Saving the 'art of dance' during the pandemic

Aneth Ng-Lim

Posted at Jul 20 2020 08:35 AM | Updated as of Jul 20 2020 09:21 AM

MANILA -- Rhea Dumdum-Bautista was only 11 years old when she was exposed to the art of dance in Cebu. Thanks to the tours of Ballet Philippines (BP) and Philippine Ballet Theater, she saw the performances of the prima ballerinas Lisa Macuja, Anna Villadolid, and Cecile Sicangco. From summer workshops in Manila, her passion grew and she later became one of BP’s principal dancers, and now a ballet teacher.

Rhosam Villareal Prudenciado Jr. began seriously training for dance in college, and his dance teacher Annie Sartorio encouraged him to audition for dance companies in Manila. As a professional dancer of 14 years, his chosen craft has taken him from Iloilo to the nation’s capital, as well as across Asia, US, and Europe.

When the COVID-19 pandemic reached the country and hit us hard, both Rhea and Sam lost their audience and students, and they found themselves among thousands of dancers and performers around the country fearing the loss of their livelihood.

Instead of slumping in defeat and waiting for the government to bail them out, the two mobilized quickly not only to recover their income but more inspiringly, to help the dance community.

Rhea Dumdum-Bautista with a male dancer.

LikhaPH: a movement for dancers by dancers

“The pandemic and the sudden loss of job opportunities for Filipino dancers pushed LikhaPH to work harder and create more programs that would raise enough funds for Filipino dance professionals,” explains founder Sam who set it up a year ago on his 35th birthday. Four years earlier, he was diagnosed with a Degenerative Spine injury which led him to rethink his career and how he could continue in the dance community.

With Rhea and other friends including PJ Rebullida, Nicole Primero, and Chantal Primero, plus independent dance companies such as Airdance, Galaw.Co, and Daloy, LikhaPH grew as an organization solely operated by dance professionals and a movement for dancers by dancers.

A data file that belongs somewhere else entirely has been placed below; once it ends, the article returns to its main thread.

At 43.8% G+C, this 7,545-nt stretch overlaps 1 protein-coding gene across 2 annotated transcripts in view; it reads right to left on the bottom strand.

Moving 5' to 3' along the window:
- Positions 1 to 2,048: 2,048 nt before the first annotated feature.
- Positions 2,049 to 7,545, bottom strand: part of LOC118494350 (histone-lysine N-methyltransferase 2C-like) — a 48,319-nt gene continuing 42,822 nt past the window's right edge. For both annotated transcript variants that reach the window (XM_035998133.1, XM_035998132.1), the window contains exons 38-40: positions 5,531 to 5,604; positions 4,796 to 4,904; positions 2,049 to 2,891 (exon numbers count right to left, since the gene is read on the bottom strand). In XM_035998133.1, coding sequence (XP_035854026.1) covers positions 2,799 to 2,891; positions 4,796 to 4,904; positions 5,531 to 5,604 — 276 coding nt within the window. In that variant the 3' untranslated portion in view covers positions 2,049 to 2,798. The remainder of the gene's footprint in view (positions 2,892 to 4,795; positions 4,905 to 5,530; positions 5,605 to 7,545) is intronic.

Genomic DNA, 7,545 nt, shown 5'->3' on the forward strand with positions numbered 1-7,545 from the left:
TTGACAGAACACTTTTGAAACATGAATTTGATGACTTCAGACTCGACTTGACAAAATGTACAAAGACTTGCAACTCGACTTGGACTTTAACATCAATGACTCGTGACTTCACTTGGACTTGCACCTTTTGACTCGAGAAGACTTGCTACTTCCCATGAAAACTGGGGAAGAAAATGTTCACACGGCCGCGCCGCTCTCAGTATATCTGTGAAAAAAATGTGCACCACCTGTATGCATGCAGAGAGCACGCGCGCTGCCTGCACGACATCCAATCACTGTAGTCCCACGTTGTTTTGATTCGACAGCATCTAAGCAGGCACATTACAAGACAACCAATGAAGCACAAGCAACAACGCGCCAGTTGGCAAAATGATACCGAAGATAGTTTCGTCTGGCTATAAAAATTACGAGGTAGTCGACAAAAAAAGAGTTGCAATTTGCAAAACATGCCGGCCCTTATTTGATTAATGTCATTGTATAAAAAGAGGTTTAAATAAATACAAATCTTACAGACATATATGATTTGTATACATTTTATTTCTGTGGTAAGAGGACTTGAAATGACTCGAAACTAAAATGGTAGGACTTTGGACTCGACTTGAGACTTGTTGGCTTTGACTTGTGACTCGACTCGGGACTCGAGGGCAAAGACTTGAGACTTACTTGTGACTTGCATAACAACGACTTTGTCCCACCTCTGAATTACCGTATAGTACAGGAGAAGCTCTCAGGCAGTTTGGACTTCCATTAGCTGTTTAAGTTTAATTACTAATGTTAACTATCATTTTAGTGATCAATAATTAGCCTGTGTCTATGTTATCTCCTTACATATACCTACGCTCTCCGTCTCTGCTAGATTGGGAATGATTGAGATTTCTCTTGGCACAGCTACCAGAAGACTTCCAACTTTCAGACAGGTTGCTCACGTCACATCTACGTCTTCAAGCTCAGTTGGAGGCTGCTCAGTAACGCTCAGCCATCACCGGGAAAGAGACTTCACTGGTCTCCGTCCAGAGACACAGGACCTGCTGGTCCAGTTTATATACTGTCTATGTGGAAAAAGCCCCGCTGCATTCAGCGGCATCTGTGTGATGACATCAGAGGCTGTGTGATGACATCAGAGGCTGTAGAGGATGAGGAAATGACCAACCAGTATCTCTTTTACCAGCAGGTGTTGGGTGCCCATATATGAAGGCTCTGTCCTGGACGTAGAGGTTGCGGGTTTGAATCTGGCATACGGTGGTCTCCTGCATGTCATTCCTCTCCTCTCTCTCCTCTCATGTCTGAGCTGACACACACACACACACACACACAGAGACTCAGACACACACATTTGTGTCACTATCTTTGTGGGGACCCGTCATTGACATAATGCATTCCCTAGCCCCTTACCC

Dancers Respond to COVID-19

Strangely enough, it was COVID-19 and the events of 2020 that pushed the program to really grow. Instead of retreating in the face of a global health crisis, Sam and his supporters immediately set-up LikhaPH Sustainability, a 7-month program to address the rise of unemployment among dance professionals. 

“It was specifically created as a response to the pandemic. We aim to financially support professional Filipino dance artists across Luzon, Visayas and Mindanao. To date, we have assisted 107 individual dancers from about 15 provinces nationwide, 5 Manila-based dance companies, and have hired 48 teachers for our free-for-all online dance classes. We are targeted to continue supporting these dance companies, add 93 more individual dancers, and schedule about 140-150 more paid teachers by December,” shares Sam.

For a Community that Creates and Collaborates

LikhaPH strives to make art, connect with artists, and build an environment of inspired and thriving dancers across the Philippines. 

“Our vision was to build a community and encourage Filipino dancers by providing mentorship, financial support, and access to a network of artists and enthusiasts,” recalls Sam. “Cash aid is at the forefront of our efforts as we believe in financially enabling dance professionals so they may continue to create art. Our goal is to counter the idea of ‘starving artist’.”